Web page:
For 50 years, multinational oil companies have been pumping billions of gallons of oil from beneath the Niger Delta. Nigeria now produces 2.1 million barrels per day, and has the second-largest reserve in the world. But pollution and poverty plague the land, while the government colludes with corporations to wallow in cash while the average Niger Deltan lives on less than a dollar a day.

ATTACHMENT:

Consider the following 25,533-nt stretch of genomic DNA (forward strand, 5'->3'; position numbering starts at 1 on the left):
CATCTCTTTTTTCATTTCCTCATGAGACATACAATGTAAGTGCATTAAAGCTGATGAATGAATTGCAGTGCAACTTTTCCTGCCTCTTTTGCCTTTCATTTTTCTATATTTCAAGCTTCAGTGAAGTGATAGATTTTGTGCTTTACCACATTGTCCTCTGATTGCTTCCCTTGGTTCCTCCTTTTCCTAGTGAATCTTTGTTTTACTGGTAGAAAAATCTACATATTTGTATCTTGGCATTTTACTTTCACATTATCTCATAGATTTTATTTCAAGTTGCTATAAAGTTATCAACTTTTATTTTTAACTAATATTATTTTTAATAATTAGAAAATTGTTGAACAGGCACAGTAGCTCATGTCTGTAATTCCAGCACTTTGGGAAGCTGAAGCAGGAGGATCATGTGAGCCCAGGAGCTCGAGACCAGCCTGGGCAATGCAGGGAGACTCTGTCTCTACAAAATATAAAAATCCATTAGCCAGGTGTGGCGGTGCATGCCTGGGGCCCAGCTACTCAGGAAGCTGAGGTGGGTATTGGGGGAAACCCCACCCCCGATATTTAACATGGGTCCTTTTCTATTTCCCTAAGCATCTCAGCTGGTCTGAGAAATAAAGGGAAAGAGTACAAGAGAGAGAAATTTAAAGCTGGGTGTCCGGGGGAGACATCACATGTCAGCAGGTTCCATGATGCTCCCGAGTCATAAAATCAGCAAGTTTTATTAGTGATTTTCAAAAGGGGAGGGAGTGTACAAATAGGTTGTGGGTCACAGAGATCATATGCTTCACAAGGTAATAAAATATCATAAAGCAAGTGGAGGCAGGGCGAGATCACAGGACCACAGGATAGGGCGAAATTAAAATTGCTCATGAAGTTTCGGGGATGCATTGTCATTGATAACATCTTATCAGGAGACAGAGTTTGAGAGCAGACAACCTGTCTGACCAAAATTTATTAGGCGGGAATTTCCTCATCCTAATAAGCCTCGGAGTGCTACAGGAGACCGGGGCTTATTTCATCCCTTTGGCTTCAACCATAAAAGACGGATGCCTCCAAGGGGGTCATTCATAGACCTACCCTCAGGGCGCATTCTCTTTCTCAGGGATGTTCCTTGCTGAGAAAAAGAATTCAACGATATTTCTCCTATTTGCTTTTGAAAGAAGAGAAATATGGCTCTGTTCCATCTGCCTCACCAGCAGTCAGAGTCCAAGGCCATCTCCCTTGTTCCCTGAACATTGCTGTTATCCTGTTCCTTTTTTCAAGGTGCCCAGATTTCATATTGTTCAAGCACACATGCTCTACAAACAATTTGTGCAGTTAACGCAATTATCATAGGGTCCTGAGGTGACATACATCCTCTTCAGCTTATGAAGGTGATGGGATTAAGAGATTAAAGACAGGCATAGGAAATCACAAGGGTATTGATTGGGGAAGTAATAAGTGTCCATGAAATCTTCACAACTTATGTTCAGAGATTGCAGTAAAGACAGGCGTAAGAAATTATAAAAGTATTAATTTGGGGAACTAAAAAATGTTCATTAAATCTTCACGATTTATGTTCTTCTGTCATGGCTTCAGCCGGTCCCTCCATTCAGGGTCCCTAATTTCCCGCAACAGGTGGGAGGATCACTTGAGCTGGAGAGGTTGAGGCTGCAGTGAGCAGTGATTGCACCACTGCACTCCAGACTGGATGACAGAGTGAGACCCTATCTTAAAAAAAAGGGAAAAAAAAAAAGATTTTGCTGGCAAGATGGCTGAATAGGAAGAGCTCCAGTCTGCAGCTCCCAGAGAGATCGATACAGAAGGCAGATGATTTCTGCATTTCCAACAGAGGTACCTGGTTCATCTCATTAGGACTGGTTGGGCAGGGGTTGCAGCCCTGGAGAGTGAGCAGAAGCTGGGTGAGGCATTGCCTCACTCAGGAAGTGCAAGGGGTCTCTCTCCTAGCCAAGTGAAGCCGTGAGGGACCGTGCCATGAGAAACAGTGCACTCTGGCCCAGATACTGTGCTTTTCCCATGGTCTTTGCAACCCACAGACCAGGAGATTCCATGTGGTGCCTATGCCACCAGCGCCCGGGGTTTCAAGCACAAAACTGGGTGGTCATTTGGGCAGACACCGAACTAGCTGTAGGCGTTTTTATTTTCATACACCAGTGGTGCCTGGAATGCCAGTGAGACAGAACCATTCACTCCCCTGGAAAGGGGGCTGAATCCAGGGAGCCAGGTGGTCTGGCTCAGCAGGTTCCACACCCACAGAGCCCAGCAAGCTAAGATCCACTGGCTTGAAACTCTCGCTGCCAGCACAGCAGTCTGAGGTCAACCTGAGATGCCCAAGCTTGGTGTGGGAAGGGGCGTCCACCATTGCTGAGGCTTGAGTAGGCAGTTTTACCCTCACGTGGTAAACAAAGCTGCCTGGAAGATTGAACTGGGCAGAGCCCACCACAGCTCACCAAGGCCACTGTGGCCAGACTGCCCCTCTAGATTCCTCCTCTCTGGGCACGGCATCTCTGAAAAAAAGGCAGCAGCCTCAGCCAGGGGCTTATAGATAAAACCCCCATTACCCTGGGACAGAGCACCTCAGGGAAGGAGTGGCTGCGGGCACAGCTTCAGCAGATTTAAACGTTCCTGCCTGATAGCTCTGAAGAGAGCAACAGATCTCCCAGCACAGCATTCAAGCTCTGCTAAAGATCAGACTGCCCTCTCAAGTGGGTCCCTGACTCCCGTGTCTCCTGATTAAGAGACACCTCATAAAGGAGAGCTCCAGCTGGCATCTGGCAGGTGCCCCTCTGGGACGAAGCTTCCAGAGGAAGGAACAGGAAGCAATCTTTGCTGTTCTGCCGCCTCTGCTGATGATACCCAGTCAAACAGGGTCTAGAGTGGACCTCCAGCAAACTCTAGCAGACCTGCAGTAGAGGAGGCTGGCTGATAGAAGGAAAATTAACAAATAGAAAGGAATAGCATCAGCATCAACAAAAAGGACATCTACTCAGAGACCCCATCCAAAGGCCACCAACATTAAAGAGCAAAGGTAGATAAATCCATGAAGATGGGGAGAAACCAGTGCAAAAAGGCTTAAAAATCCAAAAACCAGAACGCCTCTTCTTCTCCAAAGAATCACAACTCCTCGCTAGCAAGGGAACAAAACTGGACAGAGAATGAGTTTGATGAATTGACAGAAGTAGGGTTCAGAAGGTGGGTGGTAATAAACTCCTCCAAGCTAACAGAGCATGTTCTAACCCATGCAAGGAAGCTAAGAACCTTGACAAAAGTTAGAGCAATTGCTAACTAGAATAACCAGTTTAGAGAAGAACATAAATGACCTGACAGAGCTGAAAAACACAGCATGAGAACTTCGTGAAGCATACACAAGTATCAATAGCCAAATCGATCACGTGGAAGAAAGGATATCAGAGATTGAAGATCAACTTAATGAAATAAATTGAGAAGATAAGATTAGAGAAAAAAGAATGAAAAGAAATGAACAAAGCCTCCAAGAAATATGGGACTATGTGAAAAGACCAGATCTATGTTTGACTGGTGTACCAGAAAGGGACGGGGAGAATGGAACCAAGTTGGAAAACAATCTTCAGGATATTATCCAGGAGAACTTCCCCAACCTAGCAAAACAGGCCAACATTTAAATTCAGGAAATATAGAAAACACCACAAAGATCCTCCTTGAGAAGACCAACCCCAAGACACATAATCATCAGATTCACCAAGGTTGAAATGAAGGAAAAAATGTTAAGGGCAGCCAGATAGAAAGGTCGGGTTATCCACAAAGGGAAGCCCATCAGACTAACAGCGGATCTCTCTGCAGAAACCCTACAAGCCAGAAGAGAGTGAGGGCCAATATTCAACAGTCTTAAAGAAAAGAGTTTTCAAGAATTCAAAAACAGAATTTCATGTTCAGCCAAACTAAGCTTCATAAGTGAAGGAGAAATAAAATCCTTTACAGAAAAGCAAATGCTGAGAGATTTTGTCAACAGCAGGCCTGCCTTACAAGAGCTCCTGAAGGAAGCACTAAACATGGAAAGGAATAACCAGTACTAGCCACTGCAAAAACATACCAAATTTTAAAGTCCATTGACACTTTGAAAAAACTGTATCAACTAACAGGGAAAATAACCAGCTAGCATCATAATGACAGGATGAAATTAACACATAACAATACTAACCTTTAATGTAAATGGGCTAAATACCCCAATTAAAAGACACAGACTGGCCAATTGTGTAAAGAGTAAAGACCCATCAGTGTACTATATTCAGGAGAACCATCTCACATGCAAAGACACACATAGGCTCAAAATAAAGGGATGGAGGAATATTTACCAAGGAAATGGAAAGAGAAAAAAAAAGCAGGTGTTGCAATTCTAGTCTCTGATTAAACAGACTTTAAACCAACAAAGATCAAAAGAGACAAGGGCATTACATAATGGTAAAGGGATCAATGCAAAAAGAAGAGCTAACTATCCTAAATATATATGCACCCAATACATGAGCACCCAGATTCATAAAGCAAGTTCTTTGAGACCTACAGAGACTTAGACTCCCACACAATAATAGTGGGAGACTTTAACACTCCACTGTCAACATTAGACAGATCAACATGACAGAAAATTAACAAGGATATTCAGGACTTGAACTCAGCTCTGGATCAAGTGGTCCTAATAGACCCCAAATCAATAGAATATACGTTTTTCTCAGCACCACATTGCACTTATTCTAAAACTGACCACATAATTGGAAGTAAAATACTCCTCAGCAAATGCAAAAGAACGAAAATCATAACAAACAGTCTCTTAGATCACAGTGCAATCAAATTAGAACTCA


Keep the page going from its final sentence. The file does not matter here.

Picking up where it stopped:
Anita was close friends with Ken Saro-Wiwa, a playwright and poet who organized the Ogoni people native to the region to fight for justice against the major oil producers. He was executed by the government for sedition.
An Ogoni song about the constant flare fires from Shell sites goes like this:
"The flames of Shell are flames of Hell,
We bask below their light,
Nought for us to serve the blight,
Of cursed neglect and cursed Shell."
We found in today's Slate magazine a beautiful multimedia piece by Julie Winokur based on photographer Ed Kashi's gorgeous book, Curse of the Black Gold: 50 Years of Oil in the Niger Delta.